JESS Arabian Ranches makes good use of its nine-acre site and its facilities are every bit as good as any of the best profit making schools with 70 teaching areas, Science and ICT labs, Art, Drama and Design Technology facilities, an independent music centre, a 500-seater Auditorium, 1000 sq metre sports hall, two temperature-controlled, shaded swimming pools, equipped playground areas and extensive playing fields.
The focus on sports and JESS' participation in the various school leagues and competitions saw our sister website, www.schoolscompared.com, rate the school as one of the Best Schools for Sports in the UAE. JESS currently has more teams competing in leagues than any other in Dubai.
A 4000sq. m Sixth Form development and extension was completed at the end of 2013. It includes a PE/dance studio, seminar rooms, a senior study hall, an examination hall, a cafeteria and a further auditorium.
The curriculum followed by the school is initially UK based with students up to the end of Key Stage 4 following the National Curriculum of England when they sit GCSE examinations, and subsequently the increasingly sought-after International Baccalaureate Diploma Programme (IBDP) or the IB Career-related programme in Years 12 and 13. JESS has consistently been among the most successful IB curriculum schools in the UAE.
The strong focus on technology means that all students participate in the Digital Technology curriculum. Students are encouraged to be Digital Leaders, with peer mentors in Years 4 to 6 supporting children in lower years.
From September 2017, JESS began to offer BTEC ‘PLUS’ courses in Art & Design, Business, and Sport in their Sixth Form. These courses are for students who want to work in these fields or who want to go on to study related subjects at university. As Extended Level 3 Diplomas, they are the equivalent to 3 A-Levels and the ‘PLUS’ means that students can also get an additional qualification such as ‘A’ levels in Art History and Securities and Investment, or a coaching qualification. The school also facilitates the arrangement of internships for students of the BTEC programme, to assist them in the process of "learning through doing". BTEC students take part in the same IB classes and are taught by the same teaching staff. The school is currently considering expanding the range of BTEC options.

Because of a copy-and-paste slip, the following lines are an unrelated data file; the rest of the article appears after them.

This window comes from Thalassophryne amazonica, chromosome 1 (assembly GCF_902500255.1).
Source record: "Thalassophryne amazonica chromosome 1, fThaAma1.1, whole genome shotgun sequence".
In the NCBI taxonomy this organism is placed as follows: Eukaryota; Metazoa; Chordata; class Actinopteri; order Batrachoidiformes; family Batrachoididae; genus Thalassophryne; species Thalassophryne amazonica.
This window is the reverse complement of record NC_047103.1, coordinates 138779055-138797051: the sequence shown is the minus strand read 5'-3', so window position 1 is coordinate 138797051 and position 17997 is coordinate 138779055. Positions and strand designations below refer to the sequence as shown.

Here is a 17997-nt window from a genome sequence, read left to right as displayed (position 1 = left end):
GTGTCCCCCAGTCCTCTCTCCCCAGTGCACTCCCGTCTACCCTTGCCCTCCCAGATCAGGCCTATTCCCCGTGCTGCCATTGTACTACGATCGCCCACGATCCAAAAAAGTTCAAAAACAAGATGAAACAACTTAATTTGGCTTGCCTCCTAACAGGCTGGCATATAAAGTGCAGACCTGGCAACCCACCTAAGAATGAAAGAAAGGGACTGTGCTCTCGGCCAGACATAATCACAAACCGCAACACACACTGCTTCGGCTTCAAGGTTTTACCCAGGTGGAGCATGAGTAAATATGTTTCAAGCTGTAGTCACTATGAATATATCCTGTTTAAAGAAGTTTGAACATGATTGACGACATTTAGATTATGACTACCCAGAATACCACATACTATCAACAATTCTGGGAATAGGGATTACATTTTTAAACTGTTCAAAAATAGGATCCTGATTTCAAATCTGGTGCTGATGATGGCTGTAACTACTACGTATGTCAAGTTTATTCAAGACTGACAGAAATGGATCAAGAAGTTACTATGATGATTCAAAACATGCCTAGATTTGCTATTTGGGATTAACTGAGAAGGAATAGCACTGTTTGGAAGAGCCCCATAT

Although the school follows the UK curriculum until Sixth Form, it uses the IB learner profile to guide all elements of the curriculum. A particular area of focus has been on Independent Learning and the Make A Difference programme is designed to support this aim, with all students from Years 3 to 13 learning practical age-appropriate skills and improving their independence, particularly addressing conditions in the UAE which mean that children do not necessarily have the same opportunities (or demands placed upon them). An important element of the programme addresses practical life skills that students will need when they leave school and home.
Whilst the academic side of the school has perhaps received more focus in recent years, JESS has also always participated in a wide range of competitive sports and also in an exceptionally broad range of Music and Performing Arts. One former student, Reuben Strobel, was runner up in the WhichSchoolAdvisor.com Young Musician of the Year competitions in both 2017 and 2018. The recent appointment of a Director of Sports has meant this is an area of the curriculum that is going from strength to strength. As a result the school is able to offer a personalised curriculum to students who are involved in competitive sports where they need to travel to participate.
As further confirmation of the sporting achievement at the school, in addition to the obvious academic focus, twelve boys from JESS Dubai made history recently and put UAE Rugby on the world map after finishing runners-up in the world's largest school rugby tournament - Rosslyn Park 7s - narrowly losing to Harrow School for Boys in the Cup Final after strong performances in all their games. 196 teams competed in the competition in the UK; 195 of those were from the UK with JESS the only international school participant.
The 2019-20 exam results continued to show improvement, although the cancellation of the exams by both the IB and the UK Exam Regulator Ofqual, meant that all students were awarded grades based on a mixture of work that had already been submitted and assessments carried out by the school.
Final IBDP results (following regrading after the withdrawal of the initial results due to controversy over the algorithm used by the IBO) showed that the cohort of 92 achieved an overall average IB score of 39.12 and a 100% pass rate! 98.9% of students achieved 30+ points, 89.1% achieved 35+ points and a remarkable 54.3% achieved 40+ points.